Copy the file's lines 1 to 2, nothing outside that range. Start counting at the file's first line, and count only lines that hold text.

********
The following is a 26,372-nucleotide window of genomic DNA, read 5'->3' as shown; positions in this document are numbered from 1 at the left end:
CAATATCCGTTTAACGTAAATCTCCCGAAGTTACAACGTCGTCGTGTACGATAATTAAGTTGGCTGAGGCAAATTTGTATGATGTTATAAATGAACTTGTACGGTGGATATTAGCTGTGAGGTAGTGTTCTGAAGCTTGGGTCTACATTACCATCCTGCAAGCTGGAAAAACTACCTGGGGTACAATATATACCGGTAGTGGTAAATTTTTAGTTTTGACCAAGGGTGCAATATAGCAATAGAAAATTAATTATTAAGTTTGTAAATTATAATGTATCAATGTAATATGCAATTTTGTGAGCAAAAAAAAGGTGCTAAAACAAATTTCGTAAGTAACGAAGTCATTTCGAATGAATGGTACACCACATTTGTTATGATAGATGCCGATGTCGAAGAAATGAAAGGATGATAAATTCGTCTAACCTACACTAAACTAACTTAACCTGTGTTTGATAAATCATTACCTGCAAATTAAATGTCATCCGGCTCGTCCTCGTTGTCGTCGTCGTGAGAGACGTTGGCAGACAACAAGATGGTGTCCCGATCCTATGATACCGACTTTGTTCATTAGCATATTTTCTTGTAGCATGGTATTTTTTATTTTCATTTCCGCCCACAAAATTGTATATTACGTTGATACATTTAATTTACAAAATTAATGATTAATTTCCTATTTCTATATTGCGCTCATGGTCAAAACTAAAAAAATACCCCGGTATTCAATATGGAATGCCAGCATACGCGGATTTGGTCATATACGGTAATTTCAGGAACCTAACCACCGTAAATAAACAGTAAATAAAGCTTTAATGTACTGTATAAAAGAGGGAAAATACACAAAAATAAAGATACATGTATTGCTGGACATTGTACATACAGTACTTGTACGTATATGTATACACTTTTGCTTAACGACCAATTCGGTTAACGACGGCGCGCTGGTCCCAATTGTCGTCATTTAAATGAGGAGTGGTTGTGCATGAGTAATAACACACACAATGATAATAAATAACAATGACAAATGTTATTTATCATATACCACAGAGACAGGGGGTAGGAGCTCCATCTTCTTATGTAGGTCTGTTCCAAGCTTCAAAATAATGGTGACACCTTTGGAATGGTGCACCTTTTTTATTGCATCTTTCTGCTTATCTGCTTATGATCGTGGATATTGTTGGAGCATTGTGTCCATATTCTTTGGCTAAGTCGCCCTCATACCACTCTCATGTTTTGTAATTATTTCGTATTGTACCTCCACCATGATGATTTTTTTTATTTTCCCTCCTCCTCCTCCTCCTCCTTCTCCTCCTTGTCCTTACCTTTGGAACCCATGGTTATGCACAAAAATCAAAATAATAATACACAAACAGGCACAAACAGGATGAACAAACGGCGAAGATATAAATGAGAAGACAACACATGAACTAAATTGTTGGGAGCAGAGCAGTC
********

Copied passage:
The following is a 26,372-nucleotide window of genomic DNA, read 5'->3' as shown; positions in this document are numbered from 1 at the left end:
CAATATCCGTTTAACGTAAATCTCCCGAAGTTACAACGTCGTCGTGTACGATAATTAAGTTGGCTGAGGCAAATTTGTATGATGTTATAAATGAACTTGTACGGTGGATATTAGCTGTGAGGTAGTGTTCTGAAGCTTGGGTCTACATTACCATCCTGCAAGCTGGAAAAACTACCTGGGGTACAATATATACCGGTAGTGGTAAATTTTTAGTTTTGACCAAGGGTGCAATATAGCAATAGAAAATTAATTATTAAGTTTGTAAATTATAATGTATCAATGTAATATGCAATTTTGTGAGCAAAAAAAAGGTGCTAAAACAAATTTCGTAAGTAACGAAGTCATTTCGAATGAATGGTACACCACATTTGTTATGATAGATGCCGATGTCGAAGAAATGAAAGGATGATAAATTCGTCTAACCTACACTAAACTAACTTAACCTGTGTTTGATAAATCATTACCTGCAAATTAAATGTCATCCGGCTCGTCCTCGTTGTCGTCGTCGTGAGAGACGTTGGCAGACAACAAGATGGTGTCCCGATCCTATGATACCGACTTTGTTCATTAGCATATTTTCTTGTAGCATGGTATTTTTTATTTTCATTTCCGCCCACAAAATTGTATATTACGTTGATACATTTAATTTACAAAATTAATGATTAATTTCCTATTTCTATATTGCGCTCATGGTCAAAACTAAAAAAATACCCCGGTATTCAATATGGAATGCCAGCATACGCGGATTTGGTCATATACGGTAATTTCAGGAACCTAACCACCGTAAATAAACAGTAAATAAAGCTTTAATGTACTGTATAAAAGAGGGAAAATACACAAAAATAAAGATACATGTATTGCTGGACATTGTACATACAGTACTTGTACGTATATGTATACACTTTTGCTTAACGACCAATTCGGTTAACGACGGCGCGCTGGTCCCAATTGTCGTCATTTAAATGAGGAGTGGTTGTGCATGAGTAATAACACACACAATGATAATAAATAACAATGACAAATGTTATTTATCATATACCACAGAGACAGGGGGTAGGAGCTCCATCTTCTTATGTAGGTCTGTTCCAAGCTTCAAAATAATGGTGACACCTTTGGAATGGTGCACCTTTTTTATTGCATCTTTCTGCTTATCTGCTTATGATCGTGGATATTGTTGGAGCATTGTGTCCATATTCTTTGGCTAAGTCGCCCTCATACCACTCTCATGTTTTGTAATTATTTCGTATTGTACCTCCACCATGATGATTTTTTTTATTTTCCCTCCTCCTCCTCCTCCTCCTTCTCCTCCTTGTCCTTACCTTTGGAACCCATGGTTATGCACAAAAATCAAAATAATAATACACAAACAGGCACAAACAGGATGAACAAACGGCGAAGATATAAATGAGAAGACAACACATGAACTAAATTGTTGGGAGCAGAGCAGTC